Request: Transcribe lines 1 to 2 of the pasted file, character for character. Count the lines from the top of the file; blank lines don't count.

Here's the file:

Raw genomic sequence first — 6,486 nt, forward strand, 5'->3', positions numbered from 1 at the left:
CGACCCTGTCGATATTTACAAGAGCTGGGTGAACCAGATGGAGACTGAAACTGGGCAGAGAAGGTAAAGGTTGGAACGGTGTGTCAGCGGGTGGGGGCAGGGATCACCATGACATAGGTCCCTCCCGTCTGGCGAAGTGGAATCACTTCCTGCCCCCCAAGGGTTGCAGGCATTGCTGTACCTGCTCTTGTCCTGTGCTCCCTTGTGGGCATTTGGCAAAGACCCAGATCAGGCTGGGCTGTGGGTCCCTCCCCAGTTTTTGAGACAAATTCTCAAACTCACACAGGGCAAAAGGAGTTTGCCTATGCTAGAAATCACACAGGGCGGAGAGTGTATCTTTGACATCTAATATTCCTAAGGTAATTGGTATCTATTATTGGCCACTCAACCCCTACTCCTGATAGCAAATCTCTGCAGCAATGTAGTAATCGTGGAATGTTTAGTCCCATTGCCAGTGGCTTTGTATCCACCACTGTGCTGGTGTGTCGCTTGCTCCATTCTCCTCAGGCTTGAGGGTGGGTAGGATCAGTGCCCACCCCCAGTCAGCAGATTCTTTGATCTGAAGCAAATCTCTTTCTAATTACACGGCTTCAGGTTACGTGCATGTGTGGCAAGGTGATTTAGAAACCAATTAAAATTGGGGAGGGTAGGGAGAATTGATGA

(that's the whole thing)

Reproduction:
Raw genomic sequence first — 6,486 nt, forward strand, 5'->3', positions numbered from 1 at the left:
CGACCCTGTCGATATTTACAAGAGCTGGGTGAACCAGATGGAGACTGAAACTGGGCAGAGAAGGTAAAGGTTGGAACGGTGTGTCAGCGGGTGGGGGCAGGGATCACCATGACATAGGTCCCTCCCGTCTGGCGAAGTGGAATCACTTCCTGCCCCCCAAGGGTTGCAGGCATTGCTGTACCTGCTCTTGTCCTGTGCTCCCTTGTGGGCATTTGGCAAAGACCCAGATCAGGCTGGGCTGTGGGTCCCTCCCCAGTTTTTGAGACAAATTCTCAAACTCACACAGGGCAAAAGGAGTTTGCCTATGCTAGAAATCACACAGGGCGGAGAGTGTATCTTTGACATCTAATATTCCTAAGGTAATTGGTATCTATTATTGGCCACTCAACCCCTACTCCTGATAGCAAATCTCTGCAGCAATGTAGTAATCGTGGAATGTTTAGTCCCATTGCCAGTGGCTTTGTATCCACCACTGTGCTGGTGTGTCGCTTGCTCCATTCTCCTCAGGCTTGAGGGTGGGTAGGATCAGTGCCCACCCCCAGTCAGCAGATTCTTTGATCTGAAGCAAATCTCTTTCTAATTACACGGCTTCAGGTTACGTGCATGTGTGGCAAGGTGATTTAGAAACCAATTAAAATTGGGGAGGGTAGGGAGAATTGATGA